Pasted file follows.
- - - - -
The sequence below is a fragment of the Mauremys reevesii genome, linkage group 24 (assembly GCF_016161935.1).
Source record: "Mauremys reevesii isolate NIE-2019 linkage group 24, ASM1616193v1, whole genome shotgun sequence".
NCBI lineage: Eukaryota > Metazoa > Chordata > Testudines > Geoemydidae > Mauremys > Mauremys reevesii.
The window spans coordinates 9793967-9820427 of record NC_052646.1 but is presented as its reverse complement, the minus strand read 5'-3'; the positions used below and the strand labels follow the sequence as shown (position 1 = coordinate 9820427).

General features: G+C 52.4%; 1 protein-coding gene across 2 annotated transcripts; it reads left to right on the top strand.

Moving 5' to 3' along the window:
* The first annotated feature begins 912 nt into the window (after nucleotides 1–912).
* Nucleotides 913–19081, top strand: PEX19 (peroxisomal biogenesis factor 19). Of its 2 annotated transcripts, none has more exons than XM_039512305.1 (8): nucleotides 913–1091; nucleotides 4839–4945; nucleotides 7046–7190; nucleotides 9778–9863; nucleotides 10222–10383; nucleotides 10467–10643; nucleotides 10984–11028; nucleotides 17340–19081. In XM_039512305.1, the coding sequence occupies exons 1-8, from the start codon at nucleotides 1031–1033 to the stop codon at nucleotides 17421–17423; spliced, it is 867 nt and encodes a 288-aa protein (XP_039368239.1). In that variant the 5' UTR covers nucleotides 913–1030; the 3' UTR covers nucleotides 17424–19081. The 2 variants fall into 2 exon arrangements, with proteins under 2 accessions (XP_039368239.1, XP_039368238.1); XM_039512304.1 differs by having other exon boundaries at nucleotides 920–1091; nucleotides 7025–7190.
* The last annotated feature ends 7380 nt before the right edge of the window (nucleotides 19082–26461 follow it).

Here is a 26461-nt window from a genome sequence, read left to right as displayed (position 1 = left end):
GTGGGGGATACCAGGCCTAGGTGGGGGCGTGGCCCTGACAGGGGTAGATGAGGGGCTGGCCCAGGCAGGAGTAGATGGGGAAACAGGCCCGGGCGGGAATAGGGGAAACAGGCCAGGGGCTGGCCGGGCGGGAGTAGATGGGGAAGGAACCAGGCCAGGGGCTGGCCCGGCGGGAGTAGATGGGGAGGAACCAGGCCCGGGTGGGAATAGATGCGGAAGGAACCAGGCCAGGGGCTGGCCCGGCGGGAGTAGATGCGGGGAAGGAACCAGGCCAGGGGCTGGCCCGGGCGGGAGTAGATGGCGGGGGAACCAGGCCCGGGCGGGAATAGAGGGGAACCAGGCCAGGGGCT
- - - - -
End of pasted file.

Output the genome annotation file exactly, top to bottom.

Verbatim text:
The sequence below is a fragment of the Mauremys reevesii genome, linkage group 24 (assembly GCF_016161935.1).
Source record: "Mauremys reevesii isolate NIE-2019 linkage group 24, ASM1616193v1, whole genome shotgun sequence".
NCBI lineage: Eukaryota > Metazoa > Chordata > Testudines > Geoemydidae > Mauremys > Mauremys reevesii.
The window spans coordinates 9793967-9820427 of record NC_052646.1 but is presented as its reverse complement, the minus strand read 5'-3'; the positions used below and the strand labels follow the sequence as shown (position 1 = coordinate 9820427).

General features: G+C 52.4%; 1 protein-coding gene across 2 annotated transcripts; it reads left to right on the top strand.

Moving 5' to 3' along the window:
* The first annotated feature begins 912 nt into the window (after nucleotides 1–912).
* Nucleotides 913–19081, top strand: PEX19 (peroxisomal biogenesis factor 19). Of its 2 annotated transcripts, none has more exons than XM_039512305.1 (8): nucleotides 913–1091; nucleotides 4839–4945; nucleotides 7046–7190; nucleotides 9778–9863; nucleotides 10222–10383; nucleotides 10467–10643; nucleotides 10984–11028; nucleotides 17340–19081. In XM_039512305.1, the coding sequence occupies exons 1-8, from the start codon at nucleotides 1031–1033 to the stop codon at nucleotides 17421–17423; spliced, it is 867 nt and encodes a 288-aa protein (XP_039368239.1). In that variant the 5' UTR covers nucleotides 913–1030; the 3' UTR covers nucleotides 17424–19081. The 2 variants fall into 2 exon arrangements, with proteins under 2 accessions (XP_039368239.1, XP_039368238.1); XM_039512304.1 differs by having other exon boundaries at nucleotides 920–1091; nucleotides 7025–7190.
* The last annotated feature ends 7380 nt before the right edge of the window (nucleotides 19082–26461 follow it).

Here is a 26461-nt window from a genome sequence, read left to right as displayed (position 1 = left end):
GTGGGGGATACCAGGCCTAGGTGGGGGCGTGGCCCTGACAGGGGTAGATGAGGGGCTGGCCCAGGCAGGAGTAGATGGGGAAACAGGCCCGGGCGGGAATAGGGGAAACAGGCCAGGGGCTGGCCGGGCGGGAGTAGATGGGGAAGGAACCAGGCCAGGGGCTGGCCCGGCGGGAGTAGATGGGGAGGAACCAGGCCCGGGTGGGAATAGATGCGGAAGGAACCAGGCCAGGGGCTGGCCCGGCGGGAGTAGATGCGGGGAAGGAACCAGGCCAGGGGCTGGCCCGGGCGGGAGTAGATGGCGGGGGAACCAGGCCCGGGCGGGAATAGAGGGGAACCAGGCCAGGGGCT